Germany’s finance minister Olaf Scholz has appointed Mark Branson, chief executive officer of the Swiss Financial Market Supervisory Authority FINMA, as the new president for BaFin.
Branson will replace Felix Hufeld at the helm of the German financial supervisory authority in the middle of this year.
Hufeld stepped down in January after being under fire for the handling of supervisory activities of Fintech and former DAX listed firm Wirecard.
“This is a very difficult step for me to take. I am very proud of what this relatively small team has time and again achieved together in very challenging times,” Branson said.
Jan Blöchliger will take over as head of FINMA from 1 May. FINMA’s board of directors has already started the process to select a new CEO.
Raimund Röseler, CEO of banking supervision, will take over the leadership position at BaFin until Branson takes office, according to reports.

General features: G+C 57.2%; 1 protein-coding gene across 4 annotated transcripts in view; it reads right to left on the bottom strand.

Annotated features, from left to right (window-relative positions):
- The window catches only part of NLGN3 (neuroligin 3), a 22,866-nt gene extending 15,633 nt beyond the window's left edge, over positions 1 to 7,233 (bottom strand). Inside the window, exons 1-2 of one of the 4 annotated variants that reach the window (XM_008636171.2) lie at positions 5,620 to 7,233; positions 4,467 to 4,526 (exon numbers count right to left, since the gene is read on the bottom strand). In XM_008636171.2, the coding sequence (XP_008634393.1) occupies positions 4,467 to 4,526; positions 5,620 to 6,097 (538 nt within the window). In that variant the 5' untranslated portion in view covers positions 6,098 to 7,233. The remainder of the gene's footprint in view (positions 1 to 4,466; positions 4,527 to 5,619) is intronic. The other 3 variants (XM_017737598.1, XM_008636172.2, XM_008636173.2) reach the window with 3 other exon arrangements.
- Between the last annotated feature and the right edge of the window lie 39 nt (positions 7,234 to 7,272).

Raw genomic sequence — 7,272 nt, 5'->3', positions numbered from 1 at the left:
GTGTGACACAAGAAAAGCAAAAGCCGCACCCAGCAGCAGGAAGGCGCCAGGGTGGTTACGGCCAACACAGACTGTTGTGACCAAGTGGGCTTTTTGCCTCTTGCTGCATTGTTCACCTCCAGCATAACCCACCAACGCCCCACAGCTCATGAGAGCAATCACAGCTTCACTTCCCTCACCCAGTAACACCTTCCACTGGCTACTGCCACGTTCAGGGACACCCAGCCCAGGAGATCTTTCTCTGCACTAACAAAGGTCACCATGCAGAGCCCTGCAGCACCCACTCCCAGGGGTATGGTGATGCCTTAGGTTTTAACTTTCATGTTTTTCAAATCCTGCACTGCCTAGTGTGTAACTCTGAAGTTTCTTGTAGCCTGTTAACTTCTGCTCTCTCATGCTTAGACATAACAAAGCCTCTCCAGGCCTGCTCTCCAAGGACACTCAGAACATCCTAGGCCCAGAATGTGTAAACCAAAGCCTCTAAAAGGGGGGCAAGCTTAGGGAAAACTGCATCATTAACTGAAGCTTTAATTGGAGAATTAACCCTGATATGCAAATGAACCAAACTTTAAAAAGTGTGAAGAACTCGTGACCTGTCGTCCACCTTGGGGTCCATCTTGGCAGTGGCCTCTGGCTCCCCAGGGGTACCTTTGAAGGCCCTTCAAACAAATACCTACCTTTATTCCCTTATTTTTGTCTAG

The German finance ministry had taken the decision to replace Hufeld after BaFin filed a criminal complaint to the public prosecutor’s office in Stuttgart against an employee on suspicion of insider trading.
The employee, who worked at the regulator’s securities supervision sector, had sold structured products with Wirecard shares as the underlying on June 17 last year. Wirecard made public last June that €1.9bn was missing from its account.
BaFi suspended the employee, started disciplinary proceedings, and in October tightened rules on compliance for personal securities transactions conducted by its staff.
“With Mark Branson at the helm, we want to continue BaFin’s reform. The trust in Germany as a financial centre is important and BaFin is a key factor [to build] trust,” said Scholz.
The finance minister admitted in the wake of the Wirecard scandal that BaFin needed reorganization, not only in terms of a new management, in order to fulfill its supervisory functions effectively.
The German cabinet also passed the draft law Financial Market Integrity Strengthening Act (FISG) to reform the supervisory authority as a consequence of the Wirecard scandal.
The draft law aims to close the gaps in the proceedings to check companies’ balance sheets, reinforce auditors’ independence, tighten rules on their liability in the event of misconduct and to improve internal controls in companies.